So at eleven o’clock, I was down at the station, and I was introduced to Mr. Angle, of the Pullman Car Company. He had quite a party with him of ladies and gentlemen, and we sure had a fine time on our trip to New York.
On arriving at New York, I was met at the depot by Mr. J.G. Hecksher and Colonel Schuyler Crosby, who took me out to their carriage. I was driven to the Union Club, and when we went into the club, they told me to register, which I did, and then after dinner, they said we’d go to a theatre. I wasn’t saying anything but doing just what they told me. In the meantime my trunk had arrived and had been sent up to my room, and they told me, “Bill, now get on your evening dress, and we will get back here in time to take you to the theatre.”
I got one of the boys to help me get into this claw-hammer suit again.
When Mr. Hecksher got back, he looked me over and said, “Where in the world did you get that suit?”
I told him Mike Sheridan bought it for me in Chicago.
“Well,” he said, “it’s the worst buy any man ever made. Tomorrow morning I will take you down to my tailor, and have the right kind [of] suit made for you.”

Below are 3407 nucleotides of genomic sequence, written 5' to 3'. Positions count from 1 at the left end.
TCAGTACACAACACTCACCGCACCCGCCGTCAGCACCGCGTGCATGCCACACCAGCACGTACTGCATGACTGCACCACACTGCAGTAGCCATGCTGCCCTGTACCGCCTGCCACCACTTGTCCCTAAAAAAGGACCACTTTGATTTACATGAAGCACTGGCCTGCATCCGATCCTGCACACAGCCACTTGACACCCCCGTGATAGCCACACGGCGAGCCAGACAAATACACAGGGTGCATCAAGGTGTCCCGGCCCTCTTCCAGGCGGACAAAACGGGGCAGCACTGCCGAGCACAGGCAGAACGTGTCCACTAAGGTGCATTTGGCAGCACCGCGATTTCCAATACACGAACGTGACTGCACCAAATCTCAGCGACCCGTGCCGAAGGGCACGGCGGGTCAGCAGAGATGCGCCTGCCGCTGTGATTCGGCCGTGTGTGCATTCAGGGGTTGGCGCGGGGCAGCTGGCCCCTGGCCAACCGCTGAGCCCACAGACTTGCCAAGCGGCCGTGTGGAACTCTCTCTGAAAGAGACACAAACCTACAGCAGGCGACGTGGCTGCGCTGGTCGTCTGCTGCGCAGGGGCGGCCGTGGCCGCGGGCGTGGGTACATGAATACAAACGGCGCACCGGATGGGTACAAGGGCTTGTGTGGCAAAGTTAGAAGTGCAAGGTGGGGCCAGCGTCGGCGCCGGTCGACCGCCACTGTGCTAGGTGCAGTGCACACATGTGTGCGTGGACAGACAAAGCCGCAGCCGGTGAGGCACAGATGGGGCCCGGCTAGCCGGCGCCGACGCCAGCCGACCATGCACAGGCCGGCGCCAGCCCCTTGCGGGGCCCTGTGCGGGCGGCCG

However, we went to the theatre, and I had the pleasure of seeing Edmund Booth act. On our return to the Club, we had a cocktail and a little supper, and [Mr. Hecksher] said, “Bill, tomorrow morning, all the gentlemen who were out on your hunt will have breakfast here with you at the Club.”
So next morning I got up about half past six, and I was down in the club by seven. I waited there till twelve o’clock before any of them showed up, and when Mr. Hecksher arrived, I asked him what time they usually had breakfast in that town. He said about half past twelve, and I told him that I had been up since seven o’clock waiting for that breakfast. The gentlemen all made their appearance at the appointed time and we all had a jolly lunch.